I plan to work my madness out publicly in various forums, so if you’re the scientific observer type, just stay tuned. 😉
Before I launch into the actual theme of this week’s post, let me interrupt for station identification and tell you about some floor wax (remember that stuff?) … seriously, good news last week for me: Nox Dormienda is in this month’s issue of Writer’s Digest as a Notable Debut (pg. 23, so my mother tells me). Last week was also my birthday, and this was a wonderful present.
Also, I’ll be announcing soon some guest-blogging spots I’ll be doing leading up to the July 18th release. Come by and leave me messages so I don’t feel like I’m talking to myself. Writers have too many voices in their heads as it is.
So today, let’s talk about Rosalind Russell.
You heard right. Once in a while, I like to deviate from my normal noirishness to discuss different genres and performers from the classic Hollywood era. I dabble in Westerns, flirt with Dramas, dance with Comedy, and duet with Musicals. And Sunday, if you missed it, Patti Lupone won the Tony Award for Best Actress in a Musical for her portrayal of Mama Rose in Gypsy.
Now, Gypsy happens to be my favorite American musical. Sure, I love Sweeney Todd, a noir if there ever was one, but Gypsy is on the noir end of things, too, and much easier on the viscera. Besides, Gypsy Rose Lee wrote The G-String Murders (some say it was ghost-written), which in turn was made into a film called Lady of Burlesque starring noir queen Barbara Stanwyck. So there you go — not even six degrees of Double Indemnity.
So what does Rosalind Russell have to do with this? Well, for me, Roz was the ultimate Mama Rose. If you don’t know the plot of Gypsy, it’s simple: stage mother Rose Hovik mercilessly pushes child sensation Baby June toward stardom, sacrificing everything and everyone to success on a failing vaudeville circuit. Said Baby June (the real life June Havoc, best role Gentleman’s Agreement) up and left Mama, and Mama coaxes her plainer sister Louise into taking it off at a strip club. Voila! Gypsy Rose Lee is born.
Of course, it’s the music (Jule Styne and Stephen Sondheim), dancing (Jerome Robbins) and book (Arthur Laurents) that make the musical. Plus, the acting chops of a good actress portraying a truly complex and challenging character. And it so happens that everyone who has played Mama Rose on Broadway has, indeed, won a Tony.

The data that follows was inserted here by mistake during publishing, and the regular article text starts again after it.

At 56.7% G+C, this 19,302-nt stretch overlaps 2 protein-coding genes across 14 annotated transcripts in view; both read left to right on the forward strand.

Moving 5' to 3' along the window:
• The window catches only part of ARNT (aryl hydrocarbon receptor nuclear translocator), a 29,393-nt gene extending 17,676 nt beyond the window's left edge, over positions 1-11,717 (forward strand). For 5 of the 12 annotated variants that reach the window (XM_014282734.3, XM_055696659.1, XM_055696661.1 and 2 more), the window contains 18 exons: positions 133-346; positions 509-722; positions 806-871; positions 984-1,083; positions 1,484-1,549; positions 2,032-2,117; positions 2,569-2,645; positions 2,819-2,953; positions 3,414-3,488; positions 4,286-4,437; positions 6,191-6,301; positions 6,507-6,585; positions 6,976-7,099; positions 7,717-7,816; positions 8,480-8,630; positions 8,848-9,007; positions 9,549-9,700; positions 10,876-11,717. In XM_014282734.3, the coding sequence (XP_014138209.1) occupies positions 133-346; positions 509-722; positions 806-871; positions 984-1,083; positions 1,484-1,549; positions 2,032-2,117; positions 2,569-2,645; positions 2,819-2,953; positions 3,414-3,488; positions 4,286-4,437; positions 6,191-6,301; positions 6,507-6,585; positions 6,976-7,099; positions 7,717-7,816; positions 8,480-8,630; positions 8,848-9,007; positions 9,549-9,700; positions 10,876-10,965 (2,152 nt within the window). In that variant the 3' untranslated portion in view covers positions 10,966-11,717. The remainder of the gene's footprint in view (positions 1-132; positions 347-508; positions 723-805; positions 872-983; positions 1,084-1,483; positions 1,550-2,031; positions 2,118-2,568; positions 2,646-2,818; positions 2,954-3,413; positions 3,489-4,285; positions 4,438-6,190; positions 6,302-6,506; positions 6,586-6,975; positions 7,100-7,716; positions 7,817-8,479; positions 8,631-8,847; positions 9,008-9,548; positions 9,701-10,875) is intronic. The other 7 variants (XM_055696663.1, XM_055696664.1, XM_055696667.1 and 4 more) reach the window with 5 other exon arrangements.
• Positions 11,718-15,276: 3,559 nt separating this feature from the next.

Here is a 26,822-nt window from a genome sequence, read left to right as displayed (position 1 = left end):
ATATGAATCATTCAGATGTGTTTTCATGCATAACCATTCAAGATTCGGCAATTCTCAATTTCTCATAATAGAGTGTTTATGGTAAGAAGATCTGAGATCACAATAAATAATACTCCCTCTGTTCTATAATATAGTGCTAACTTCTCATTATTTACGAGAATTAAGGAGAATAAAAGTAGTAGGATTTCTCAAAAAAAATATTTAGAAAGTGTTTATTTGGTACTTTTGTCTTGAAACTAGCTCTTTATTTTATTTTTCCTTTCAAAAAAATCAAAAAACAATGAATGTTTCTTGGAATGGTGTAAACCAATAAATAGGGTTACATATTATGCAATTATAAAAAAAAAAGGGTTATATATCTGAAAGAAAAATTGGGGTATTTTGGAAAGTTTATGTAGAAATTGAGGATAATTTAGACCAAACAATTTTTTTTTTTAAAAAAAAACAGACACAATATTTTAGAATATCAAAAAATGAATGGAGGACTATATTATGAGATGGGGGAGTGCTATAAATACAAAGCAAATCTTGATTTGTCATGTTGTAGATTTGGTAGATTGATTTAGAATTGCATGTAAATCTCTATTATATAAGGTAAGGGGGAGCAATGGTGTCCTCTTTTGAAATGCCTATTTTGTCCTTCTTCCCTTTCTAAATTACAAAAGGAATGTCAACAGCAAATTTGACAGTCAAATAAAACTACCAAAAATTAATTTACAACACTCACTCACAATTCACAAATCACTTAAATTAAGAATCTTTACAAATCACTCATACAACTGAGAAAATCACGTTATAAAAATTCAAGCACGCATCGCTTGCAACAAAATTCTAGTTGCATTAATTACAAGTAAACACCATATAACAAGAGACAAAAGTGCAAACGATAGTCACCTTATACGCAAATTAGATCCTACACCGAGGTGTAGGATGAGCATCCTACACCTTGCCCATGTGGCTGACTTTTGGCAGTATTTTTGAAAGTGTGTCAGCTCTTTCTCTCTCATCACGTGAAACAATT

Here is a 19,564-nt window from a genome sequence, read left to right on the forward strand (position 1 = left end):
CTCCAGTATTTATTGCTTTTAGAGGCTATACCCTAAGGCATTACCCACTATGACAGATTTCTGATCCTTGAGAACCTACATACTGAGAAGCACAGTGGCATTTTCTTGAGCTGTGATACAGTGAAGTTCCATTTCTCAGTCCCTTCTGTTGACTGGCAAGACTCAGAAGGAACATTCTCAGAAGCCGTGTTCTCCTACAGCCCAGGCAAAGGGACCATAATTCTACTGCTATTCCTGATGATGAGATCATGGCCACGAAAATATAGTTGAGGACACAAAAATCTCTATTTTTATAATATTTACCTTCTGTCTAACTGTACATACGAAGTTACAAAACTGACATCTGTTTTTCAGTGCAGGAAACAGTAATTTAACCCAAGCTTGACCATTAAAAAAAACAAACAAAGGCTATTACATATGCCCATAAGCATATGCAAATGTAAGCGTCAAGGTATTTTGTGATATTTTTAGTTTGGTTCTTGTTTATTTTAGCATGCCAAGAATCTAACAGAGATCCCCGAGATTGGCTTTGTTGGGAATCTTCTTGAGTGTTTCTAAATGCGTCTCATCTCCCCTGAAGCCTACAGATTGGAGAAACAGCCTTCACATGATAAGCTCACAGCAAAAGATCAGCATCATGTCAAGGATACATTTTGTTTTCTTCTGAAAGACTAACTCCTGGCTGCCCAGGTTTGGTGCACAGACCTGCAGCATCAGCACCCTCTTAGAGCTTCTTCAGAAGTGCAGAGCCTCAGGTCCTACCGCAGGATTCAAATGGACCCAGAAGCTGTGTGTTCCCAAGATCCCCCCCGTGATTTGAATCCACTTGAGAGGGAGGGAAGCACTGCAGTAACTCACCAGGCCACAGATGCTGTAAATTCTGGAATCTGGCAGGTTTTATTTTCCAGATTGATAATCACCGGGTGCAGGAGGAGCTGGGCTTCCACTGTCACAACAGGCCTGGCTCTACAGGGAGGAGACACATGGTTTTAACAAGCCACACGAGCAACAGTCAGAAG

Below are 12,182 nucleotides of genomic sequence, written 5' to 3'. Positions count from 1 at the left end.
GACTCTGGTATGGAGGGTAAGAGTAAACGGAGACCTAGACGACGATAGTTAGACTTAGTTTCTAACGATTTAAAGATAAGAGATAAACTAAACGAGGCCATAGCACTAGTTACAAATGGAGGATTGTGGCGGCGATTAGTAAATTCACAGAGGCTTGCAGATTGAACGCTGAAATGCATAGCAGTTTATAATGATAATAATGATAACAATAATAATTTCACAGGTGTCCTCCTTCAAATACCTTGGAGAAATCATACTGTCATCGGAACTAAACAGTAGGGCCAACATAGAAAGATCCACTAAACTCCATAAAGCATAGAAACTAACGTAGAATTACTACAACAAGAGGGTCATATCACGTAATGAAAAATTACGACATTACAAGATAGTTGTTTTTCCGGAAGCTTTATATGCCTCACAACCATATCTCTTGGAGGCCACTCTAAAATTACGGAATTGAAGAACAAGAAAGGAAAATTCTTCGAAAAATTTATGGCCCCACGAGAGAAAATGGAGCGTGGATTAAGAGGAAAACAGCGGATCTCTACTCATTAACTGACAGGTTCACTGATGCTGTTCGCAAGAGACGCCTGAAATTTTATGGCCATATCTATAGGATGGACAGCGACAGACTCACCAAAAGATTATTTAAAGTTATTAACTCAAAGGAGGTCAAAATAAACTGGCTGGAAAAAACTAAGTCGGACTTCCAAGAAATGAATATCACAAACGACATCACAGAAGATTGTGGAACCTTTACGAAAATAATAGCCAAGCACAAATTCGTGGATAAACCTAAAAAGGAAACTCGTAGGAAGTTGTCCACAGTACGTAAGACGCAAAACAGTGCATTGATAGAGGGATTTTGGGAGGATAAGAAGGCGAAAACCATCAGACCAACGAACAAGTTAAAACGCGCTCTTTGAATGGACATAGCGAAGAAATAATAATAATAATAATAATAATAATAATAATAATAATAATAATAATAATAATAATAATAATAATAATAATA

Ethel Merman (the orginator)? Check. Angela Lansbury? Check. Tyne Daly? Check. Bette Midler won an Emmy for her terrific interpretation (made for TV). Bernadette Peters? Check. And now, Patti.
Not to take anything away from Diva Lupone, but from what I’ve seen of her performance (and most of the other stage productions), I still prefer the woman who couldn’t sing but was a hell of an actress: Rosalind Russell (in the film Gypsy, 1961).
(A digression: I saw Patti in a Sondheim produced production of Sweeney Todd in San Francisco (she played Mrs. Lovett), from the second row. The woman has amazing lung power. And George Hearn is not only brilliant, but a humble and wonderful man. Back to the blog.)
My problem with Patti is that she is charismatic but cold. And Rosalind Russell, in the first few seconds of “Everything’s Coming Up Roses” can make me get teary-eyed.
So here’s to Rosalind, born June 2, 1907, consummate actress and under appreciated talent. She won five Golden Globes (one for Gypsy) was nominated for an Oscar four times (and should have won) and is best-remembered today for embodying Auntie Mame, both in the film and on Broadway. But make no mistake: this lady played everything.
Hildy Johhson, His Girl Friday (1940), going toe-to-toe with Cary Grant in probably the best comedy ever made. The unglamorous nag Sylvia Fowler in the classic The Women (1939). Mourning Becomes Electra. Night Must Fall. Sister Kenny. Picnic. The Trouble with Angels. And, in one of her last roles, the sleuth Mrs. Pollifax. And countless other films, big and little, all of which were enlivened by her intelligence, her talent and her presence.
So if you get a chance, check out what a great actress can do without a great voice. You’ll be left applauding Rose–and Ros–at the end of the film.
As Auntie Mame proclaimed, “Life is a banquet, and most poor suckers are starving to death!” Rosalind Russell, in her charity work, her humanity, her legacy and her talent … fed us all.
Happy Birthday, Ros.